In Certain Fragments Tim Etchells, in an essay entitled On Performance and Technology, speaks about what theatre must do in order to truly reflect society and its continual development.
What I mean is that the theatre must take into account of how much technology (from the phone and the walkman upwards) has rewritten and is rewriting bodies, changing our understanding of narratives and places, changing our relationships to culture, changing our understands of presence. (Etchells, Glendinning, and Phelan, 1999)
In a way, I think I’m trying to investigate how the communities I am a part of speak to my performance practice like Etchells speaks of technology’s role within theatre. I’m trying to work out what my work can say about or do for punk and DIY performance culture. I’m trying to be of use.
With this in mind, I had a meeting with lecturer and mentor Dr Laura Bissell. She was keen to let me know that she thought it would be helpful for me to be more specific about what I am trying to get out of this research project. What am I really hoping to do with my research? Yes, there are a lot of things I want to learn but what will my findings allow me to do? How will my knowledge turn into action? How will this project impact my practice?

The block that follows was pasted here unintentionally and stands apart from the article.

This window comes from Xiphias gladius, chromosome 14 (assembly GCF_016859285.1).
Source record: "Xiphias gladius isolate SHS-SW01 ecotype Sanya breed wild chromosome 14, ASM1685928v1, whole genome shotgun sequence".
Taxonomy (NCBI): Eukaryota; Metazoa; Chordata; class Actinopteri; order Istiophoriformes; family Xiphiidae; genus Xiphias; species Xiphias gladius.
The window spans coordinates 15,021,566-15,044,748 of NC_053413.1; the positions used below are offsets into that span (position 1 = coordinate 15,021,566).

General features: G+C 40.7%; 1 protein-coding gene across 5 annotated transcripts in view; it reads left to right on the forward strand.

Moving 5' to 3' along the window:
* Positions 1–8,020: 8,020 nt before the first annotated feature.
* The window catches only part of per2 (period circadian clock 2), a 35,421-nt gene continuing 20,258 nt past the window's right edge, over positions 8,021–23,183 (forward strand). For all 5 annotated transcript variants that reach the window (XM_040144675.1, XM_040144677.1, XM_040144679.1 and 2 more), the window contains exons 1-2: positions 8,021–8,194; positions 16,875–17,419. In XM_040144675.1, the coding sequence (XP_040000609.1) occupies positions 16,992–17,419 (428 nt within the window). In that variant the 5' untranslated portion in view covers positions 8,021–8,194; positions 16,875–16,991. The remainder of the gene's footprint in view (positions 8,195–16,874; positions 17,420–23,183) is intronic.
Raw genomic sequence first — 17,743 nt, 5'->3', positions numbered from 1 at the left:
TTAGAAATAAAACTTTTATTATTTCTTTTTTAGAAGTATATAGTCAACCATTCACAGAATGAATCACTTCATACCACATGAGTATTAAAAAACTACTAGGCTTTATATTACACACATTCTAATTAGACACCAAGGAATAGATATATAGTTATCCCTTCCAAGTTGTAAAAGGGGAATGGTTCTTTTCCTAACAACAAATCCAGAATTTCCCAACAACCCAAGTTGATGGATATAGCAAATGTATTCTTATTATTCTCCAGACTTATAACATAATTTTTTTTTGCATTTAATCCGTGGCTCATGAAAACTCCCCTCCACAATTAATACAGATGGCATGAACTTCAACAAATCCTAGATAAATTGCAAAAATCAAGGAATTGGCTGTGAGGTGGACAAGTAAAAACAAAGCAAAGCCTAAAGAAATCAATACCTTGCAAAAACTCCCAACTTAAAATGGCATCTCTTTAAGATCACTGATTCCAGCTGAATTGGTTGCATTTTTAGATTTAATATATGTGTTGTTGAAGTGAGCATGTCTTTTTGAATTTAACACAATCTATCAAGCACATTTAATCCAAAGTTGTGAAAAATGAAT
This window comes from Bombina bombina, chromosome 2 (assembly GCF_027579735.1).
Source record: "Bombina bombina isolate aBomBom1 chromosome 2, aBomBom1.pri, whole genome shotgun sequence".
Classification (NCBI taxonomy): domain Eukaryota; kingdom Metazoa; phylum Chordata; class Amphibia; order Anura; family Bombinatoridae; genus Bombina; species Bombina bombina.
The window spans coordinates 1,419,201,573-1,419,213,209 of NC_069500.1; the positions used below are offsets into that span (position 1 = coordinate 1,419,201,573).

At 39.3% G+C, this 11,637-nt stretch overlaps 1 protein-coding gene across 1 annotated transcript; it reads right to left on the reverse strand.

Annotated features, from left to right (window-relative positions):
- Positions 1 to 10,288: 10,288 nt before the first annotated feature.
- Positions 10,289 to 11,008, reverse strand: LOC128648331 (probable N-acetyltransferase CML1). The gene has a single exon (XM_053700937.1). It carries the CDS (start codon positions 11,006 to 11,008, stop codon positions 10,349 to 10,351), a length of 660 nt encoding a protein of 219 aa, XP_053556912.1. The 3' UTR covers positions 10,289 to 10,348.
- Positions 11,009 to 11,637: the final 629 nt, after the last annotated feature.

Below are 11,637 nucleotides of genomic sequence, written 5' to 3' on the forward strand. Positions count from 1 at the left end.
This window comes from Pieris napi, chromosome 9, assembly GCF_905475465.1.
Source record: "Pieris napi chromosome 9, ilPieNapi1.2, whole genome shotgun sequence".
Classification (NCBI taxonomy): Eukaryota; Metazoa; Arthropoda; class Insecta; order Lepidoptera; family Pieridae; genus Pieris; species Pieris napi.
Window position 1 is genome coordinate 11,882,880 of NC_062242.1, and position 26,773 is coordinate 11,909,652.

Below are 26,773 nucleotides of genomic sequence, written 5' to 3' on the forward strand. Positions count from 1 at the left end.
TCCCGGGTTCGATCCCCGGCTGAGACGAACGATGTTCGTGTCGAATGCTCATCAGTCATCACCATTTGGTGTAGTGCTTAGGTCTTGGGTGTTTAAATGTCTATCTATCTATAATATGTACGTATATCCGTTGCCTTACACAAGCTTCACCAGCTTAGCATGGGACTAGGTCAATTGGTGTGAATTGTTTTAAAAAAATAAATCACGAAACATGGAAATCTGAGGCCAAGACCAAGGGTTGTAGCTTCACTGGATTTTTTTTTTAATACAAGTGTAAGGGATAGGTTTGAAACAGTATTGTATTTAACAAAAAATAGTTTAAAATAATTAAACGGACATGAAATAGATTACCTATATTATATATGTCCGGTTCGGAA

As a curating producer, I am excited by work that engages with an individual and a collective. I’m interested in supporting work that speaks directly about the world around us. I want to make and support performance that responds to current affairs. I want to use my skill set as a producer to make live events happen that support the needs and wants of the artist and audience. Following the loss of the Arches, I can see that the performance community of Glasgow needs alternative ways of presenting work. Knowing that in Glasgow gigs happen every night of the week, despite not pulling in large audiences, I wonder what venues (in collaboration with musicians) are doing that we, the performance community, aren’t. I want to learn about the ways in which punk and contemporary performance are similar to see if there is any merit (or integrity) in re-appropriating the structures used in music venues for contemporary performance spaces.
With this in mind, I have decided to pay focus to the sites where artist meet audience.
I will be researching the links between contemporary performance and punk within Britain by paying specific interest to the spaces that both art forms meet their audience.
I will be examining the notion of ‘spaces of culture’. To do this I will look into:
- The spaces used to present performance and live music within Britain.
- The role of these spaces in supporting artists and their art.
- The objectives of those that run these spaces.
I hope to identify similarities in the arts practices and aims of those that work or come in contact with these ‘spaces of culture’. I hope the findings of this project can inspire and inform future collaborations between artists, audience and venues.
Etchells, T., Glendinning, H. and Phelan, P. (1999) Certain fragments: Contemporary performance and forced entertainment. New York: Routledge.